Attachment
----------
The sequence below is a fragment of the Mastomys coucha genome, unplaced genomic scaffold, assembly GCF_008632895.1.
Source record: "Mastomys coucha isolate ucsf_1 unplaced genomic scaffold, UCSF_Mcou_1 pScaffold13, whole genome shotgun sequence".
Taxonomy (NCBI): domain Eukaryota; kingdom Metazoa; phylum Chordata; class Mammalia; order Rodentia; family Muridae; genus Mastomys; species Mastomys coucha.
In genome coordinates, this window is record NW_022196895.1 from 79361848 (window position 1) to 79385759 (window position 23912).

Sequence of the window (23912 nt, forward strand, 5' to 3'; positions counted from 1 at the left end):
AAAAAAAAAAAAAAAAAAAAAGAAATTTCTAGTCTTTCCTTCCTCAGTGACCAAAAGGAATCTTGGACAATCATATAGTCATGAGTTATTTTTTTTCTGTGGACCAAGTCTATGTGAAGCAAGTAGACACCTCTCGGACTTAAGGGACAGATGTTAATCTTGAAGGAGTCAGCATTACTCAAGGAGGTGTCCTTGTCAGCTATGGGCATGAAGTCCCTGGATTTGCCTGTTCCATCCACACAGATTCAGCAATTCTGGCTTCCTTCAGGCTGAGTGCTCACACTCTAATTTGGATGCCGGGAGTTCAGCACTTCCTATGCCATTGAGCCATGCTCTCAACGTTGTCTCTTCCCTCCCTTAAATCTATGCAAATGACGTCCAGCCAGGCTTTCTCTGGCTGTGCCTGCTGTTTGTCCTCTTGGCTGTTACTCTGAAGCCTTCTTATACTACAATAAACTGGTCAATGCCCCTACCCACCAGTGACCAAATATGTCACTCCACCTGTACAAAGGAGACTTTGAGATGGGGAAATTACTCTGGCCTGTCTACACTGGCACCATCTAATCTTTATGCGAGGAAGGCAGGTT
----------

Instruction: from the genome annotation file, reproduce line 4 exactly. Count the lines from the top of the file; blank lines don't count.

In genome coordinates, this window is record NW_022196895.1 from 79361848 (window position 1) to 79385759 (window position 23912).